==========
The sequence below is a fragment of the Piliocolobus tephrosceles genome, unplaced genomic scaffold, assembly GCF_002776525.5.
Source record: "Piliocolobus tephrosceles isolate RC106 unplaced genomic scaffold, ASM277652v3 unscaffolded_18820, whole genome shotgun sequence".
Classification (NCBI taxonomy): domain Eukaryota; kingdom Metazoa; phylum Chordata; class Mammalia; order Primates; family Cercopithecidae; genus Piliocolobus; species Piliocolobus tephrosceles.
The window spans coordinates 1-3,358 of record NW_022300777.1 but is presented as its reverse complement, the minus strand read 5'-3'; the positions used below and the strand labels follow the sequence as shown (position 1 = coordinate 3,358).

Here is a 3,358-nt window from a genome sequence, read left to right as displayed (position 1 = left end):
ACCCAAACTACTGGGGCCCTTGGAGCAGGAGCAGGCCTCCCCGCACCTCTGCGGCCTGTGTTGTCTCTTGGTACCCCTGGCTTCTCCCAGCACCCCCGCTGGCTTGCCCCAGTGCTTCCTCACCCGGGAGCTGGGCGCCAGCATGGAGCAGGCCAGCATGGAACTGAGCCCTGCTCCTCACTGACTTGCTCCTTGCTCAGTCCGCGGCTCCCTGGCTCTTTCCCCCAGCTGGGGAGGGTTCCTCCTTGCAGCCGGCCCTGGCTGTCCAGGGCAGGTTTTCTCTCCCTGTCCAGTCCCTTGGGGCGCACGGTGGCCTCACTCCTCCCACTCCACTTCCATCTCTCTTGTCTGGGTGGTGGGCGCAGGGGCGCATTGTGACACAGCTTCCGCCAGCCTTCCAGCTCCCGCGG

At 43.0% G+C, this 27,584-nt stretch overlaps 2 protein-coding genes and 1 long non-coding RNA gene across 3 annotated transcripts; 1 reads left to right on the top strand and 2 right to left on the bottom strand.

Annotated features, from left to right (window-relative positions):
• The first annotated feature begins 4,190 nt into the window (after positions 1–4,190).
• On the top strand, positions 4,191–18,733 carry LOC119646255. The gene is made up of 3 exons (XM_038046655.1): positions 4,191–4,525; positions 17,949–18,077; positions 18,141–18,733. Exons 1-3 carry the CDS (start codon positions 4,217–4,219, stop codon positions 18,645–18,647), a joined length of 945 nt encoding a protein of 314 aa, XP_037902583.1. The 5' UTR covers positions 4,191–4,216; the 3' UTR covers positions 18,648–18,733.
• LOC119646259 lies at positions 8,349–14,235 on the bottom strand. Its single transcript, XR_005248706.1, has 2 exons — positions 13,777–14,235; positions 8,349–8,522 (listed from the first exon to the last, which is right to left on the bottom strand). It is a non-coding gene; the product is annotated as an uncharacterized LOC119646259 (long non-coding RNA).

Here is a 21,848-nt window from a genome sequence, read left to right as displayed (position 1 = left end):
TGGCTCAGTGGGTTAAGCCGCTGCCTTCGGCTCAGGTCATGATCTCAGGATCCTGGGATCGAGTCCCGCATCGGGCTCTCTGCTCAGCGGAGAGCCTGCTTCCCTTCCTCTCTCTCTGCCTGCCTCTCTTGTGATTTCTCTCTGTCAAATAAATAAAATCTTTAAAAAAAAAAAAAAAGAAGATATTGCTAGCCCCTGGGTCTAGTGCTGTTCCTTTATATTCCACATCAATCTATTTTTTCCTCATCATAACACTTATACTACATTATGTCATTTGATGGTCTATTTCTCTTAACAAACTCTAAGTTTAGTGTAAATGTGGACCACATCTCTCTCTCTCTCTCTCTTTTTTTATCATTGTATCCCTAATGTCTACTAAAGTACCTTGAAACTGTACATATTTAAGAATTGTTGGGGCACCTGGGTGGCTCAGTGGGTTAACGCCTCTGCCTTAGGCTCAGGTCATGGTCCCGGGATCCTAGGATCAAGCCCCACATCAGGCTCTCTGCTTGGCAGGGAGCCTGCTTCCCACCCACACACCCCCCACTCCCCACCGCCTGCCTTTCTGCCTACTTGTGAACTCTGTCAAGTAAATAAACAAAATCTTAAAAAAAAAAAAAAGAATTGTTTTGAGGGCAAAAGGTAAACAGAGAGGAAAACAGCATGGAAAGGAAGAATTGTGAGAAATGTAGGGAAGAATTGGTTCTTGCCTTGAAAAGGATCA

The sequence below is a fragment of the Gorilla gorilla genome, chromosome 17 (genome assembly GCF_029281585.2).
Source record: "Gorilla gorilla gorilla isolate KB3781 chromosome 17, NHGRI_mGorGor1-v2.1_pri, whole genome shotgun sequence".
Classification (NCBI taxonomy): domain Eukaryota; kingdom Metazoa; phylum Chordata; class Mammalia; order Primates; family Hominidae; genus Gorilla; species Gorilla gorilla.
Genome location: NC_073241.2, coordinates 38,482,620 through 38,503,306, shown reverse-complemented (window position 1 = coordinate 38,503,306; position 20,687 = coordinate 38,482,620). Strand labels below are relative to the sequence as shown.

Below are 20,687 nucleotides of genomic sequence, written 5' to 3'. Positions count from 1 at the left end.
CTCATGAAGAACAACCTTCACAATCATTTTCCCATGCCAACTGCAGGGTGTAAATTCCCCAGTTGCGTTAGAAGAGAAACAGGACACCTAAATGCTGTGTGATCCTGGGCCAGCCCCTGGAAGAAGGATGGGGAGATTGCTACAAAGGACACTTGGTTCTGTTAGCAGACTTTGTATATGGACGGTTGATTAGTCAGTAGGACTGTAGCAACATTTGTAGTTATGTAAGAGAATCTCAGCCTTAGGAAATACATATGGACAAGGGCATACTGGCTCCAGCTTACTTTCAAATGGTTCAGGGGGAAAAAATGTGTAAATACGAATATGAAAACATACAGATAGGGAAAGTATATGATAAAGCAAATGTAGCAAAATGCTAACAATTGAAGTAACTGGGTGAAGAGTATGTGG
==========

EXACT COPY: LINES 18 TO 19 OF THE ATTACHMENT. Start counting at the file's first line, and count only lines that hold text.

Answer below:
Below are 20,687 nucleotides of genomic sequence, written 5' to 3'. Positions count from 1 at the left end.
CTCATGAAGAACAACCTTCACAATCATTTTCCCATGCCAACTGCAGGGTGTAAATTCCCCAGTTGCGTTAGAAGAGAAACAGGACACCTAAATGCTGTGTGATCCTGGGCCAGCCCCTGGAAGAAGGATGGGGAGATTGCTACAAAGGACACTTGGTTCTGTTAGCAGACTTTGTATATGGACGGTTGATTAGTCAGTAGGACTGTAGCAACATTTGTAGTTATGTAAGAGAATCTCAGCCTTAGGAAATACATATGGACAAGGGCATACTGGCTCCAGCTTACTTTCAAATGGTTCAGGGGGAAAAAATGTGTAAATACGAATATGAAAACATACAGATAGGGAAAGTATATGATAAAGCAAATGTAGCAAAATGCTAACAATTGAAGTAACTGGGTGAAGAGTATGTGG